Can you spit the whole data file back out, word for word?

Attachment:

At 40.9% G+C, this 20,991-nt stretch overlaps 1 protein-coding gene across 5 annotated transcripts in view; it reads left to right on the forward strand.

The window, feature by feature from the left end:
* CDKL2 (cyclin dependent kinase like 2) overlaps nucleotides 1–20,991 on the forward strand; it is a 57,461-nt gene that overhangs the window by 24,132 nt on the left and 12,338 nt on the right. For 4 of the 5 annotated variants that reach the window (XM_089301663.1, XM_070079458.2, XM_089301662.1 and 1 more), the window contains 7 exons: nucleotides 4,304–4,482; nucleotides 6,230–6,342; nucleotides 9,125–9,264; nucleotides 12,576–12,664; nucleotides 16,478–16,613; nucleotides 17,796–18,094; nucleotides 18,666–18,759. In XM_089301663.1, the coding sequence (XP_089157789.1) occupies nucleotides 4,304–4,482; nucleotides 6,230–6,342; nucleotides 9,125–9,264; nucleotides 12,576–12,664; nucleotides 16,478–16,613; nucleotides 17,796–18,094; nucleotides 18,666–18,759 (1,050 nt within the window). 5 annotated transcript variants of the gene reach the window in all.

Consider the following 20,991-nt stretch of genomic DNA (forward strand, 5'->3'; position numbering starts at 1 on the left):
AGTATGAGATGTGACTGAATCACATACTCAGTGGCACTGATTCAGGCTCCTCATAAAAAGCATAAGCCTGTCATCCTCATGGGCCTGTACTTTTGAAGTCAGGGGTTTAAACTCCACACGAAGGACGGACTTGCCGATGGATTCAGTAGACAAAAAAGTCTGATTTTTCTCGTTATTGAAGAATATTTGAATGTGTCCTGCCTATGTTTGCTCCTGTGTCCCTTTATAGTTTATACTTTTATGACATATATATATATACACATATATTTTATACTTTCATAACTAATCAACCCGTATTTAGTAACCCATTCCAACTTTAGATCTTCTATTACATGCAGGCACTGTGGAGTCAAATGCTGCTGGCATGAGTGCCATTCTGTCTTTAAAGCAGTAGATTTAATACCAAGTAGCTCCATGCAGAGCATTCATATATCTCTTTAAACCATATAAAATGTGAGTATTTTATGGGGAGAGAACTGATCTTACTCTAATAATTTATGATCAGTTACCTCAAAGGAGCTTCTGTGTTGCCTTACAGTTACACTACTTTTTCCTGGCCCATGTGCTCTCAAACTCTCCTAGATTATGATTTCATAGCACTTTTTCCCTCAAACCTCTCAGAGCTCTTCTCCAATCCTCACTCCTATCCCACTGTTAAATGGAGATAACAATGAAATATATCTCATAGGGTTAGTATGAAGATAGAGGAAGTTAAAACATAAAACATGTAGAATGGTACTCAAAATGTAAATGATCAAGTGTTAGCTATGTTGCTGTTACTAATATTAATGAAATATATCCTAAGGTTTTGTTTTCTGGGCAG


At 40.9% G+C, this 20,991-nt stretch overlaps 1 protein-coding gene across 5 annotated transcripts in view; it reads left to right on the forward strand.

The window, feature by feature from the left end:
* CDKL2 (cyclin dependent kinase like 2) overlaps nucleotides 1–20,991 on the forward strand; it is a 57,461-nt gene that overhangs the window by 24,132 nt on the left and 12,338 nt on the right. For 4 of the 5 annotated variants that reach the window (XM_089301663.1, XM_070079458.2, XM_089301662.1 and 1 more), the window contains 7 exons: nucleotides 4,304–4,482; nucleotides 6,230–6,342; nucleotides 9,125–9,264; nucleotides 12,576–12,664; nucleotides 16,478–16,613; nucleotides 17,796–18,094; nucleotides 18,666–18,759. In XM_089301663.1, the coding sequence (XP_089157789.1) occupies nucleotides 4,304–4,482; nucleotides 6,230–6,342; nucleotides 9,125–9,264; nucleotides 12,576–12,664; nucleotides 16,478–16,613; nucleotides 17,796–18,094; nucleotides 18,666–18,759 (1,050 nt within the window). 5 annotated transcript variants of the gene reach the window in all.

Consider the following 20,991-nt stretch of genomic DNA (forward strand, 5'->3'; position numbering starts at 1 on the left):
AGTATGAGATGTGACTGAATCACATACTCAGTGGCACTGATTCAGGCTCCTCATAAAAAGCATAAGCCTGTCATCCTCATGGGCCTGTACTTTTGAAGTCAGGGGTTTAAACTCCACACGAAGGACGGACTTGCCGATGGATTCAGTAGACAAAAAAGTCTGATTTTTCTCGTTATTGAAGAATATTTGAATGTGTCCTGCCTATGTTTGCTCCTGTGTCCCTTTATAGTTTATACTTTTATGACATATATATATATACACATATATTTTATACTTTCATAACTAATCAACCCGTATTTAGTAACCCATTCCAACTTTAGATCTTCTATTACATGCAGGCACTGTGGAGTCAAATGCTGCTGGCATGAGTGCCATTCTGTCTTTAAAGCAGTAGATTTAATACCAAGTAGCTCCATGCAGAGCATTCATATATCTCTTTAAACCATATAAAATGTGAGTATTTTATGGGGAGAGAACTGATCTTACTCTAATAATTTATGATCAGTTACCTCAAAGGAGCTTCTGTGTTGCCTTACAGTTACACTACTTTTTCCTGGCCCATGTGCTCTCAAACTCTCCTAGATTATGATTTCATAGCACTTTTTCCCTCAAACCTCTCAGAGCTCTTCTCCAATCCTCACTCCTATCCCACTGTTAAATGGAGATAACAATGAAATATATCTCATAGGGTTAGTATGAAGATAGAGGAAGTTAAAACATAAAACATGTAGAATGGTACTCAAAATGTAAATGATCAAGTGTTAGCTATGTTGCTGTTACTAATATTAATGAAATATATCCTAAGGTTTTGTTTTCTGGGCAG